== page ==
All of this, of course begs the question of "what next?" - not least in terms of the administration's beleaguered Iraq policy. Mr Bush admitted that the outcome of the midterms had been a "thumping" for his party, but it remains to be seen whether this will translate into a change of course in policy terms, particularly since he avoided endorsing the Democrats' call for a "change of direction" in Iraq, on the occasion of Mr Rumsfeld's resignation. He did however admit that Iraq was "not working well enough, fast enough" (a slight understatement perhaps...?)

After violence that has led to the deaths of nearly 3000 US troops, 120 British soldiers and perhaps as many as 655,000 Iraqis (UK Independent), there can be little doubt that things are seriously out of control in that country. Each day brings further news of carnage and chaos. And there are likely to be no easy answers on how to proceed.

Some Democrats, such as the ex-marine John Murtha, have called for an immediate withdrawal of troops. It is hard not to suspect that this approach (while quite understandable on the part of those who never supported the invasion), is in most cases at least partially motivated by the losses incurred by US forces on the ground.

In turn, this raises the question of how any nation can expect to go to war, and not to incur losses! As it is, the asymmetry between the most powerful nation in the world, and a country already crippled by a mad dictator and long-term sanctions would be hard to miss. The statistic mentioned earlier clearly indicates that the ratio between the loss of life of US soldiers and Iraqi civilians is nothing short of obscene...

Other Democrats, such as the former presidential candidate John Kerry, favour a timed withdrawal from Iraq, arguing that it will allow Iraqi forces some time to achieve a greater state of preparedness to take over. At least the latter approach acknowledges US responsibility for what one American commentator and humourist has referred to as "Mess-O-Potamia" (though the optimism implied in expecting a weak Iraqi regime to take over a situation that has become increasingly unmanageable for the occupying forces, is nothing short of foolhardy)!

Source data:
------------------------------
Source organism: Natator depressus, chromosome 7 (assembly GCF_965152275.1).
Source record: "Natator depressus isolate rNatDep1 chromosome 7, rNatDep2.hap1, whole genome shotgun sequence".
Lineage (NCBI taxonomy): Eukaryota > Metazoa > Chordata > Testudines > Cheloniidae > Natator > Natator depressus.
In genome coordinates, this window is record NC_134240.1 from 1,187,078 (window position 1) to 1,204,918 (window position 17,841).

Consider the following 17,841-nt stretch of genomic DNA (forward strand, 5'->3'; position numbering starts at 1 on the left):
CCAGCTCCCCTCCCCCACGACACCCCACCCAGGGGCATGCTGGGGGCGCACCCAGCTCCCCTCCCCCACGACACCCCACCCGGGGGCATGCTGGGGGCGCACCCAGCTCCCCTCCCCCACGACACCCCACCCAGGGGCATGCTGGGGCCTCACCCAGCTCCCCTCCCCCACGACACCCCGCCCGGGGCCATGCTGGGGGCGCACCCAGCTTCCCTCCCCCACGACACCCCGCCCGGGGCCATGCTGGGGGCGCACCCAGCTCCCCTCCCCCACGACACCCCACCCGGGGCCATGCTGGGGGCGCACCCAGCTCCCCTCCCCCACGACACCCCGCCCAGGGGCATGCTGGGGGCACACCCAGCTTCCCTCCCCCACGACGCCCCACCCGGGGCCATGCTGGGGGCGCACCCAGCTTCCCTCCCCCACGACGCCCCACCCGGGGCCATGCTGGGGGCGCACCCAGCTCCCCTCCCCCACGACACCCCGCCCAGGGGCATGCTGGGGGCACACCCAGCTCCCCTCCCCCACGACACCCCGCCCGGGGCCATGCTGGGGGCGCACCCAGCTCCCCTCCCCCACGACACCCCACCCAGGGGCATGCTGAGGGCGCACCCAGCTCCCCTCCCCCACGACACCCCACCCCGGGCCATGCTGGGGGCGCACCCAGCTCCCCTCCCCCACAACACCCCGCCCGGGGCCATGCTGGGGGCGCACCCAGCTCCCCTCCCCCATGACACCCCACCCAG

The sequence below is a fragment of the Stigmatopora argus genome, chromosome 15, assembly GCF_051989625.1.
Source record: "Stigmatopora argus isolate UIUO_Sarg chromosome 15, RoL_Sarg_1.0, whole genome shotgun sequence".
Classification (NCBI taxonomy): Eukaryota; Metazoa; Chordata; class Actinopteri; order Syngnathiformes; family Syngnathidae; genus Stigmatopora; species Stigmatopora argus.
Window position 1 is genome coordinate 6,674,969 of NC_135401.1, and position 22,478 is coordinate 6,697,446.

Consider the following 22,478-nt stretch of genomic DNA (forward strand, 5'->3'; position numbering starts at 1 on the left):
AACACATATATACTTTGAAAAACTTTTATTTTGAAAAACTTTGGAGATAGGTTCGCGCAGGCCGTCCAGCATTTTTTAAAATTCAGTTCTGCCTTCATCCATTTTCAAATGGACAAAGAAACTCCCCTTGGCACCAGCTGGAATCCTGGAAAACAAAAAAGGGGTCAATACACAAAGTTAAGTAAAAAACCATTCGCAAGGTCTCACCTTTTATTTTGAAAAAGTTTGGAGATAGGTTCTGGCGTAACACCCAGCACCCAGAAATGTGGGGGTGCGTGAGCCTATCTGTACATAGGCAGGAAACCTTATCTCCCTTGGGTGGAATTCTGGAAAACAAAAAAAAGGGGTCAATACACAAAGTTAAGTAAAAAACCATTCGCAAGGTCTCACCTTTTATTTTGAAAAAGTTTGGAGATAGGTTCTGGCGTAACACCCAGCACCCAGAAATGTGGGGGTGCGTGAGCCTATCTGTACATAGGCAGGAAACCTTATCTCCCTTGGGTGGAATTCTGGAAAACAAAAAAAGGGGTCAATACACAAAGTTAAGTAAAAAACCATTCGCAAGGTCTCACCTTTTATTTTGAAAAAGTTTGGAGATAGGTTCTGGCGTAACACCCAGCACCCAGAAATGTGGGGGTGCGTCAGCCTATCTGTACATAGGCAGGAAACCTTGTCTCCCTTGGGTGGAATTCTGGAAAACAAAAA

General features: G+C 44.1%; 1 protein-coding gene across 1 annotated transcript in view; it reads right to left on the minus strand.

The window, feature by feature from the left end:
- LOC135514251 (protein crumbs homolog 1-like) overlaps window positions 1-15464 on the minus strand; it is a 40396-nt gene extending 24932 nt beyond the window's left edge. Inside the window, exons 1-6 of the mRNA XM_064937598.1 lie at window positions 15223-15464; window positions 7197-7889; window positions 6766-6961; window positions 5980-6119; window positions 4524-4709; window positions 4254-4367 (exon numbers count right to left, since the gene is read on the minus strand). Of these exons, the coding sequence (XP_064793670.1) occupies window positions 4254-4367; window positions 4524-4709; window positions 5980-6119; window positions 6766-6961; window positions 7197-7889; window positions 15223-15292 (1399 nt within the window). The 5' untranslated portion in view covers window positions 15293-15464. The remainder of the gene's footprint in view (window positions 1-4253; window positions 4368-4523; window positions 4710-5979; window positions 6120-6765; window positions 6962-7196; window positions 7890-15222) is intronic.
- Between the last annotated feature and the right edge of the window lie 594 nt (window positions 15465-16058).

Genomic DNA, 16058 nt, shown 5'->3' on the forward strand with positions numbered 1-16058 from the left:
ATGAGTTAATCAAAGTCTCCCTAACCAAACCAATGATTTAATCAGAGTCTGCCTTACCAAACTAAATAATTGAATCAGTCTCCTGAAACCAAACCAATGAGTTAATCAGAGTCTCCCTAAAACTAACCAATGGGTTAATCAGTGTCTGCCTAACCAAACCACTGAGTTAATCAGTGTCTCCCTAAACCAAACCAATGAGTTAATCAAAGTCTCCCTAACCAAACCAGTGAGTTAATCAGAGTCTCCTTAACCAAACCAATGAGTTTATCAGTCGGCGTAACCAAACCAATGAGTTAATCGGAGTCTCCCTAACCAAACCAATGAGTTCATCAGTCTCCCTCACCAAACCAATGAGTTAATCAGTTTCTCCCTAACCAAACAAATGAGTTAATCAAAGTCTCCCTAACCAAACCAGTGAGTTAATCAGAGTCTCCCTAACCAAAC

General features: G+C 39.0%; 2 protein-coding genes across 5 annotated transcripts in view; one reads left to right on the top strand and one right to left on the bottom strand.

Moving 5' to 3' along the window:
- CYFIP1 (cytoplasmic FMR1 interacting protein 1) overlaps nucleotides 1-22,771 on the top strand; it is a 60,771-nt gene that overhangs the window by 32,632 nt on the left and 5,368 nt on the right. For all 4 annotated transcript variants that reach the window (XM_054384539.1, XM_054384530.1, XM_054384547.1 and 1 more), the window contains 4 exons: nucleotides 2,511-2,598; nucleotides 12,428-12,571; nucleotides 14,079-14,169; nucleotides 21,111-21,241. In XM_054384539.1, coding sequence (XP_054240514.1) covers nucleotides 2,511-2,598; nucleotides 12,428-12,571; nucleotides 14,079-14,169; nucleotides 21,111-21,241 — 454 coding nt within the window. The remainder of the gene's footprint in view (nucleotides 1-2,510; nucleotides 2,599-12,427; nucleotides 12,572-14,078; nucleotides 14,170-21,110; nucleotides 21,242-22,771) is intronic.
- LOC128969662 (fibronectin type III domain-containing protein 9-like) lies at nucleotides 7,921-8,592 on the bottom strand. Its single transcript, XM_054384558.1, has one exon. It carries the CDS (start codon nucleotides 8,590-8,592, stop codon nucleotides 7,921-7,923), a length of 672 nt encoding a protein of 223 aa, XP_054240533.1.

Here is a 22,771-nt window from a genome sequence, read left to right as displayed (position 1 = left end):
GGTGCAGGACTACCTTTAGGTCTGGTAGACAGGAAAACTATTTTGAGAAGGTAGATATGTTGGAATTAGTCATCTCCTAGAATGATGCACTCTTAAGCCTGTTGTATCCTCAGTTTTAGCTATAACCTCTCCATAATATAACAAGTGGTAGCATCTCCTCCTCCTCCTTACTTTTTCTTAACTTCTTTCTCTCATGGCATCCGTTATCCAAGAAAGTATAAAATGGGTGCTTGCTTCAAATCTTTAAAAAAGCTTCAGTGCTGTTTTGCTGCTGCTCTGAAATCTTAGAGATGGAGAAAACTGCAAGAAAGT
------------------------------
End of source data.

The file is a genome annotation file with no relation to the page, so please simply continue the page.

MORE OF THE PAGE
It is now expected that the study group headed by former Secretary of State James Baker will make recommendations on the way ahead, and that these are likely to focus on establishing contact with other key players in the region - including Syria and Iran, long-established as card-carrying members of the so-called "Axis of Evil" (as defined by the Bush administration). Clearly, what goes around comes around...

However much one may appreciate the irony of such a possibility, and possibly even relish seeing this administration eat its words in terms of its previous attitudes toward "rogue" nations like Iran, it remains questionable whether even such a dramatic shift in policy approaches will yield the means to salvage the situation in Iraq.

As one Democratic Congressman, Tom Lantos put it, "You can't unscramble the omelette, and the tremendous mistakes that were made after major military operations...I don't see any magical solutions."

Alas, therein lies the tragedy for the Iraqi people, the real victims in this mess.

Copyright (R) thedailystar.net 2006